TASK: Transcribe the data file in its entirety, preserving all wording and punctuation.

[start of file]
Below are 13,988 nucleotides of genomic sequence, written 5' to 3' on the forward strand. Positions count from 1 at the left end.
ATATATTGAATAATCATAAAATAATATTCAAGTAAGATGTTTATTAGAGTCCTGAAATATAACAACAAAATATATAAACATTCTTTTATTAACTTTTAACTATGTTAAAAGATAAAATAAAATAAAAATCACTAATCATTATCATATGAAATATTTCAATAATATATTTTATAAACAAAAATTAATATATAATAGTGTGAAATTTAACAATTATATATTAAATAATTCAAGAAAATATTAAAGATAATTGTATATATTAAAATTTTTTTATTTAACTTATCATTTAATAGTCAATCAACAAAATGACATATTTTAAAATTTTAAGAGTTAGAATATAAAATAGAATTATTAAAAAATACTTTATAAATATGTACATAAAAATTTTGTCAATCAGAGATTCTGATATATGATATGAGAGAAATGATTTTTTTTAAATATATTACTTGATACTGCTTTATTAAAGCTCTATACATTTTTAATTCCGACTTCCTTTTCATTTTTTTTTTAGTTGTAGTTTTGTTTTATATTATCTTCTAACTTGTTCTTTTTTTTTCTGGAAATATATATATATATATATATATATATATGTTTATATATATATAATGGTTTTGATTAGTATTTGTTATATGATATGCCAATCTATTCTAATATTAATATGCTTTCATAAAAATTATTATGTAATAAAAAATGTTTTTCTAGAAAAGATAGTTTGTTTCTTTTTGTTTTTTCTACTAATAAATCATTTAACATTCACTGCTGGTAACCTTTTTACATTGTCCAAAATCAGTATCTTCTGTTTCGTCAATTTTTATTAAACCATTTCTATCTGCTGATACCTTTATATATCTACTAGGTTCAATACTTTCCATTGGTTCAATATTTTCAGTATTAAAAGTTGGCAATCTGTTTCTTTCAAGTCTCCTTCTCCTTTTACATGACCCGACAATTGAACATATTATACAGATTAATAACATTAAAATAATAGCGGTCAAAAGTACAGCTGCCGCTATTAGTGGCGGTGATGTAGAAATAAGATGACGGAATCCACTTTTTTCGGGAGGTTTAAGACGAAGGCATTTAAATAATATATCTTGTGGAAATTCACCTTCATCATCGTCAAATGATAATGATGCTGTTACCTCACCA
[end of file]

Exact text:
Below are 13,988 nucleotides of genomic sequence, written 5' to 3' on the forward strand. Positions count from 1 at the left end.
ATATATTGAATAATCATAAAATAATATTCAAGTAAGATGTTTATTAGAGTCCTGAAATATAACAACAAAATATATAAACATTCTTTTATTAACTTTTAACTATGTTAAAAGATAAAATAAAATAAAAATCACTAATCATTATCATATGAAATATTTCAATAATATATTTTATAAACAAAAATTAATATATAATAGTGTGAAATTTAACAATTATATATTAAATAATTCAAGAAAATATTAAAGATAATTGTATATATTAAAATTTTTTTATTTAACTTATCATTTAATAGTCAATCAACAAAATGACATATTTTAAAATTTTAAGAGTTAGAATATAAAATAGAATTATTAAAAAATACTTTATAAATATGTACATAAAAATTTTGTCAATCAGAGATTCTGATATATGATATGAGAGAAATGATTTTTTTTAAATATATTACTTGATACTGCTTTATTAAAGCTCTATACATTTTTAATTCCGACTTCCTTTTCATTTTTTTTTTAGTTGTAGTTTTGTTTTATATTATCTTCTAACTTGTTCTTTTTTTTTCTGGAAATATATATATATATATATATATATATATGTTTATATATATATAATGGTTTTGATTAGTATTTGTTATATGATATGCCAATCTATTCTAATATTAATATGCTTTCATAAAAATTATTATGTAATAAAAAATGTTTTTCTAGAAAAGATAGTTTGTTTCTTTTTGTTTTTTCTACTAATAAATCATTTAACATTCACTGCTGGTAACCTTTTTACATTGTCCAAAATCAGTATCTTCTGTTTCGTCAATTTTTATTAAACCATTTCTATCTGCTGATACCTTTATATATCTACTAGGTTCAATACTTTCCATTGGTTCAATATTTTCAGTATTAAAAGTTGGCAATCTGTTTCTTTCAAGTCTCCTTCTCCTTTTACATGACCCGACAATTGAACATATTATACAGATTAATAACATTAAAATAATAGCGGTCAAAAGTACAGCTGCCGCTATTAGTGGCGGTGATGTAGAAATAAGATGACGGAATCCACTTTTTTCGGGAGGTTTAAGACGAAGGCATTTAAATAATATATCTTGTGGAAATTCACCTTCATCATCGTCAAATGATAATGATGCTGTTACCTCACCA